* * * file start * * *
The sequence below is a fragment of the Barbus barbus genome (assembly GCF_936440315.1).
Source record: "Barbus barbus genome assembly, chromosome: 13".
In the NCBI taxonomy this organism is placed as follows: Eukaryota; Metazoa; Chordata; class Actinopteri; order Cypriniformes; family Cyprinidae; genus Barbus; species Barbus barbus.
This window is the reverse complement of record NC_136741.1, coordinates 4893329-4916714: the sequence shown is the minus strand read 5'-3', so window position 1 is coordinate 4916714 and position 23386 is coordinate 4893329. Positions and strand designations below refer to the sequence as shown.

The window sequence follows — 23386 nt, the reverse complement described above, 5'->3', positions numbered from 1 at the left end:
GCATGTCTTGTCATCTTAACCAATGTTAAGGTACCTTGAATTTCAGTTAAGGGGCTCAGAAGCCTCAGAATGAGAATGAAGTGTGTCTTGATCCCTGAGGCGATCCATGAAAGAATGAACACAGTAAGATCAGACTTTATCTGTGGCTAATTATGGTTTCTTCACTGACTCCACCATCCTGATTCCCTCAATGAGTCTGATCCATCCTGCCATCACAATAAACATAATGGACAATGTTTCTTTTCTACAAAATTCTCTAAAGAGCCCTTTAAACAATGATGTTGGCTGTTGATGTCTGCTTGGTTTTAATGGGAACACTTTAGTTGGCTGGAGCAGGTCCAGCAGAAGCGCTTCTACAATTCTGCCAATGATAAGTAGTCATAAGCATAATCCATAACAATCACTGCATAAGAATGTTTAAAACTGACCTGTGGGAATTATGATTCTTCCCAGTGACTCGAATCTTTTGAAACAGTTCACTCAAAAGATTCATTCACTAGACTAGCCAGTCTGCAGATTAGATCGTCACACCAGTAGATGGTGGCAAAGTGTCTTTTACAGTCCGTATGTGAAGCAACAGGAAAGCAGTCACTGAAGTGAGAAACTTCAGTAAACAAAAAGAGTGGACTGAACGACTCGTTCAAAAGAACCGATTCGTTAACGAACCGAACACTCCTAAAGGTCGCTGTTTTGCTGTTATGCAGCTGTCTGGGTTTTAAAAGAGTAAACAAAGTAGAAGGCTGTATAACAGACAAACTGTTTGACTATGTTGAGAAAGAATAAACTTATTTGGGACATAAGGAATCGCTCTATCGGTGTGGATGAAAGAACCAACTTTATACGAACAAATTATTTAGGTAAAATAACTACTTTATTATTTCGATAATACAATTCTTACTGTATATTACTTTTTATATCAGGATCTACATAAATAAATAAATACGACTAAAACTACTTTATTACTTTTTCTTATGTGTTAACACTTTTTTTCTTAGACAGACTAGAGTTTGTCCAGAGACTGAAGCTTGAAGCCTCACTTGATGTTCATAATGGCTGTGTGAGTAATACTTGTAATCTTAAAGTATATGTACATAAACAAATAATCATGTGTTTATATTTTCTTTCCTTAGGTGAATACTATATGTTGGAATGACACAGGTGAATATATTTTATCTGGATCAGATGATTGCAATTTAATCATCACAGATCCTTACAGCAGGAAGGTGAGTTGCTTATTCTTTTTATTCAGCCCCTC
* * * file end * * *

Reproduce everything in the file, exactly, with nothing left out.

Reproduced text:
The sequence below is a fragment of the Barbus barbus genome (assembly GCF_936440315.1).
Source record: "Barbus barbus genome assembly, chromosome: 13".
In the NCBI taxonomy this organism is placed as follows: Eukaryota; Metazoa; Chordata; class Actinopteri; order Cypriniformes; family Cyprinidae; genus Barbus; species Barbus barbus.
This window is the reverse complement of record NC_136741.1, coordinates 4893329-4916714: the sequence shown is the minus strand read 5'-3', so window position 1 is coordinate 4916714 and position 23386 is coordinate 4893329. Positions and strand designations below refer to the sequence as shown.

The window sequence follows — 23386 nt, the reverse complement described above, 5'->3', positions numbered from 1 at the left end:
GCATGTCTTGTCATCTTAACCAATGTTAAGGTACCTTGAATTTCAGTTAAGGGGCTCAGAAGCCTCAGAATGAGAATGAAGTGTGTCTTGATCCCTGAGGCGATCCATGAAAGAATGAACACAGTAAGATCAGACTTTATCTGTGGCTAATTATGGTTTCTTCACTGACTCCACCATCCTGATTCCCTCAATGAGTCTGATCCATCCTGCCATCACAATAAACATAATGGACAATGTTTCTTTTCTACAAAATTCTCTAAAGAGCCCTTTAAACAATGATGTTGGCTGTTGATGTCTGCTTGGTTTTAATGGGAACACTTTAGTTGGCTGGAGCAGGTCCAGCAGAAGCGCTTCTACAATTCTGCCAATGATAAGTAGTCATAAGCATAATCCATAACAATCACTGCATAAGAATGTTTAAAACTGACCTGTGGGAATTATGATTCTTCCCAGTGACTCGAATCTTTTGAAACAGTTCACTCAAAAGATTCATTCACTAGACTAGCCAGTCTGCAGATTAGATCGTCACACCAGTAGATGGTGGCAAAGTGTCTTTTACAGTCCGTATGTGAAGCAACAGGAAAGCAGTCACTGAAGTGAGAAACTTCAGTAAACAAAAAGAGTGGACTGAACGACTCGTTCAAAAGAACCGATTCGTTAACGAACCGAACACTCCTAAAGGTCGCTGTTTTGCTGTTATGCAGCTGTCTGGGTTTTAAAAGAGTAAACAAAGTAGAAGGCTGTATAACAGACAAACTGTTTGACTATGTTGAGAAAGAATAAACTTATTTGGGACATAAGGAATCGCTCTATCGGTGTGGATGAAAGAACCAACTTTATACGAACAAATTATTTAGGTAAAATAACTACTTTATTATTTCGATAATACAATTCTTACTGTATATTACTTTTTATATCAGGATCTACATAAATAAATAAATACGACTAAAACTACTTTATTACTTTTTCTTATGTGTTAACACTTTTTTTCTTAGACAGACTAGAGTTTGTCCAGAGACTGAAGCTTGAAGCCTCACTTGATGTTCATAATGGCTGTGTGAGTAATACTTGTAATCTTAAAGTATATGTACATAAACAAATAATCATGTGTTTATATTTTCTTTCCTTAGGTGAATACTATATGTTGGAATGACACAGGTGAATATATTTTATCTGGATCAGATGATTGCAATTTAATCATCACAGATCCTTACAGCAGGAAGGTGAGTTGCTTATTCTTTTTATTCAGCCCCTC